June Book Club: Red Team Blues by Cory Doctorow

Posted on Tuesday, Jun 25, 2024
Time for some summer reading! Elora and Mandi talk about crypto, Walmart parking lots, and money laundering.


Mandi Walls: Welcome to Page It to The Limit, a podcast where we explore what it takes to run software in production successfully. We cover leading practices used in the software industry to improve the system and liability and the lives of the people supporting those systems. I’m your host, Mandi Walls. Find me at LNXCHK on Twitter.

Mandi Walls: Welcome back. This is our June book club. We’re doing some summer reading, so this month I have a novel that we’ve read instead of a regular tech book, and we’ll be back to the tech stuff in the fall, it’ll be fine, but we’ll do a couple novels that are sort of tech adjacent, right for June and July. So this month we’ve got Red Team Blues by Cory Doctorow. As always, there’s a link in the show notes and you can pick up this book in your favorite format. It was published last year, so you can get it in e-Reader form. And with me today, returning to the pod is Elora. Welcome back.

Elora Burns: Hi. Thanks for having me.

Mandi Walls: Awesome. So Cory Doctorow has been around forever basically, right? He works for the EFF. He is a science fiction writer. He writes nonfiction and fiction books. He’s got a blog or a personal website at craphound.com. We’ll put a link to that in the show notes. Yeah, he’s just kind of been around for basically forever, so this is one of his more recent novels and it’s about a forensic accountant who turns hacker for hire. Oh, it’s exciting already. And he’s going to do one last job before he retires and it ends up being a twisted setup of crypto bros and the Azerbaijani mob it sounds like from that point and kind of touches a whole lot of weird stuff in there. Yeah, so it was interesting and it’s very short if nothing else. So from that standpoint as well, so for folks out there looking for a quick summer read, it was fine from that standpoint.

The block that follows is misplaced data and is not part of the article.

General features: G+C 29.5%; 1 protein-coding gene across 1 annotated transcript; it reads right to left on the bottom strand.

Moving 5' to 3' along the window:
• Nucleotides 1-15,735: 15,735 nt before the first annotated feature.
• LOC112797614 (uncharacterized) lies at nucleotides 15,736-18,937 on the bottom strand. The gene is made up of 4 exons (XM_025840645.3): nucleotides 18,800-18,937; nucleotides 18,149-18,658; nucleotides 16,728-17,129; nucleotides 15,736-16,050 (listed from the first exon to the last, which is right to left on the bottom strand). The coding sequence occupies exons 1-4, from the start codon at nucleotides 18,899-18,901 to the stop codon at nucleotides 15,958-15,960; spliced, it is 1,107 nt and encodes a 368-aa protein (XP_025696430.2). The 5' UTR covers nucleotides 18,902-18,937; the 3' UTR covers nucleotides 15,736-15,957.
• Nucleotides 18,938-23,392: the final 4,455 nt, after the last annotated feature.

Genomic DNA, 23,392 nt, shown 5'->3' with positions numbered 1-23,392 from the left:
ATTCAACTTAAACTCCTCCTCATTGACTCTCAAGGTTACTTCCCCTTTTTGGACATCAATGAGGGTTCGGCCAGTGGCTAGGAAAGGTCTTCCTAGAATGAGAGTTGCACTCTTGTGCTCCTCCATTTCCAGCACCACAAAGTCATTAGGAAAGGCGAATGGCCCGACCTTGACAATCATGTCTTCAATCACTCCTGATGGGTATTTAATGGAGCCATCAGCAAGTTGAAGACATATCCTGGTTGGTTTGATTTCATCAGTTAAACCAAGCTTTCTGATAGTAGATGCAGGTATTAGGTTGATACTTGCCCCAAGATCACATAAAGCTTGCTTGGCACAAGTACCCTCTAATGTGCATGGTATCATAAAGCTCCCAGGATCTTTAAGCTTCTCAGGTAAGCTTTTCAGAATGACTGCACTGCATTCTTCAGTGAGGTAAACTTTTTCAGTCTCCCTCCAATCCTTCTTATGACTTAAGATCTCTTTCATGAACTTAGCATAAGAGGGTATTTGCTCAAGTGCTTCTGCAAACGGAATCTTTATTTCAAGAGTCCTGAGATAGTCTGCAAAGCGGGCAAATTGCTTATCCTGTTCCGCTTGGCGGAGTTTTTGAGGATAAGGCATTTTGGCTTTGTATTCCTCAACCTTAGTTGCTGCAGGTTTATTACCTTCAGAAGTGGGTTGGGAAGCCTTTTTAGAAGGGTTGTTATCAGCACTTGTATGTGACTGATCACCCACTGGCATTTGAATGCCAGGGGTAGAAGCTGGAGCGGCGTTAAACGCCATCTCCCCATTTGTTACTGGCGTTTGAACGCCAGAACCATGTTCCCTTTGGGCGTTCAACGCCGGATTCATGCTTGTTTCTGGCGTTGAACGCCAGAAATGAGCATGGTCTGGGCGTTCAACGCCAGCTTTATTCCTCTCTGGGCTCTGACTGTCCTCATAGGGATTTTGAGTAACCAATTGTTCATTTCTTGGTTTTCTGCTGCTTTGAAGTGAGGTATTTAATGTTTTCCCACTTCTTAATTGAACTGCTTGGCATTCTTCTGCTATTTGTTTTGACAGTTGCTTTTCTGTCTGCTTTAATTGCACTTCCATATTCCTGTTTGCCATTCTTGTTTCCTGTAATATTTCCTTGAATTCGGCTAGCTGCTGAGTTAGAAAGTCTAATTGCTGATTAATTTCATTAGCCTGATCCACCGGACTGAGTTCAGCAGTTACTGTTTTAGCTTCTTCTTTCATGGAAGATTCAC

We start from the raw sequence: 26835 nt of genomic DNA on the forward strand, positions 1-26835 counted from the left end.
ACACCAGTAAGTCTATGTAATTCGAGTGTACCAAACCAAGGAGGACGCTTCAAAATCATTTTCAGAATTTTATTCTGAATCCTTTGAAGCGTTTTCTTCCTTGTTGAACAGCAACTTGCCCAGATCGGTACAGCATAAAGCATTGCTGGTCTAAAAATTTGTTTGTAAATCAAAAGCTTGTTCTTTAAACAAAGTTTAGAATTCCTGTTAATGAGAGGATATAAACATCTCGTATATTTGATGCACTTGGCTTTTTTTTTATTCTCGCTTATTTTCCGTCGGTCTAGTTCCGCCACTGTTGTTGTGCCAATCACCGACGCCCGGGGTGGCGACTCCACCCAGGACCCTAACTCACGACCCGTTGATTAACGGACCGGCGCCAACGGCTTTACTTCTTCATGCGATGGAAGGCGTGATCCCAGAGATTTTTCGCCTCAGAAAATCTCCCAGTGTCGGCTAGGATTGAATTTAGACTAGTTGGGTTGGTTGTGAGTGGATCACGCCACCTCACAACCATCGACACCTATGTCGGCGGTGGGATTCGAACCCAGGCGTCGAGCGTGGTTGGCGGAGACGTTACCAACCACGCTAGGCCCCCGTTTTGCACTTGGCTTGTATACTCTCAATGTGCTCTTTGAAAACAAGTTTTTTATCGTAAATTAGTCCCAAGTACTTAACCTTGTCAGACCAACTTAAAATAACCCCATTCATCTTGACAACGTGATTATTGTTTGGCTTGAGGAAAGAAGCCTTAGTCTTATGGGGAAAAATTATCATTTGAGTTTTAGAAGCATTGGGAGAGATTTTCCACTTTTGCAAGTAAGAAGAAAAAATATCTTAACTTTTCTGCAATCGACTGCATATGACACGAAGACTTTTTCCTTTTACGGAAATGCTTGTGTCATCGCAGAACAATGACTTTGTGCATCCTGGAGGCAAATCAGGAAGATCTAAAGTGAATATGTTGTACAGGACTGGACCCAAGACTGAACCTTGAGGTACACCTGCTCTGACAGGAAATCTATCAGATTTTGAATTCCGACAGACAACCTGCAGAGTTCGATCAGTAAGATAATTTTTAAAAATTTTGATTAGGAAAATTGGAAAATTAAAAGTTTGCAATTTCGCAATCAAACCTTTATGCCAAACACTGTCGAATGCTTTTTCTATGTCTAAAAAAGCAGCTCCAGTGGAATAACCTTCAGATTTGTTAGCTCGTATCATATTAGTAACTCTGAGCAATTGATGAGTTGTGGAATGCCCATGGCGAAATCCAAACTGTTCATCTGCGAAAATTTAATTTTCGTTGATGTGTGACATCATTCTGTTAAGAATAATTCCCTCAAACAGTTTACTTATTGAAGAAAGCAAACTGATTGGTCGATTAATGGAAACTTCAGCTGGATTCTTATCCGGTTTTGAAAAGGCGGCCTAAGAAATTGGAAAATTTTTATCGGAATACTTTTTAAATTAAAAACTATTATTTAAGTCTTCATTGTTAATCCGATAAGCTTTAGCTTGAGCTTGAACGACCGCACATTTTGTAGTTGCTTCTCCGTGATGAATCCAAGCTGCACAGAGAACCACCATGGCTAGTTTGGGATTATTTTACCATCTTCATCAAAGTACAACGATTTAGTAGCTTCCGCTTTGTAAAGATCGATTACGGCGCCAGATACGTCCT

Mandi Walls: So the premise being that I love the names of nothing else, the character names are kind of hysterical. So the main character is actually called Martin Hench, and you’re like, okay, is he a sidekick? Is this a clue what is going on here? His name’s Martin Hench. Okay, it’s fine. It’s a fine name for forensic accountant, but then the other main character is named Danny Lazer, and I’m like, all right, okay. We put the adventures of Martin and Danny here, and it was Danny Lazer. So Danny is in some trouble with his crypto friends because he got a hold of something he shouldn’t have gotten hold of, and then it got stolen and then everything falls apart from there. So yeah,

Elora Burns: Everything falls out from there.

Mandi Walls: It does. Then there’s a whole thing about the buses. We could talk about that too, but what did you think about the book overall? Did you read it or do you have the audiobook or what was your format for this one?

Elora Burns: I got the audio book of it. I had a credit to use up. I figured, Hey, I’ll do that and then I can listen to it while I walk and do Pickmin Bloom or do yard work.

Mandi Walls: Oh, nice. Yeah. Awesome. So let’s talk about the buses. Right, so our main character has a repurposed rock and roll tour bus that he runs around in. He’s a 67-year-old bachelor running around California in a tour bus. But the part that was interesting, other people actually also doing this, he has other friends that also are there people running around Silicon Valley and big buses like that now?

Elora Burns: I don’t know.

Mandi Walls: It’s like, okay,

Elora Burns: It’s not even an rv, it’s a bus.

Mandi Walls: Yeah, he probably should have a CDL in the United States to drive something that big, you probably need a commercial driver’s license.

Elora Burns: Oh, likely. Yeah.

Mandi Walls: So he is like itinerant journeyman, kind of floating around, meeting random people,

Elora Burns: Parking in Walmart parking lots,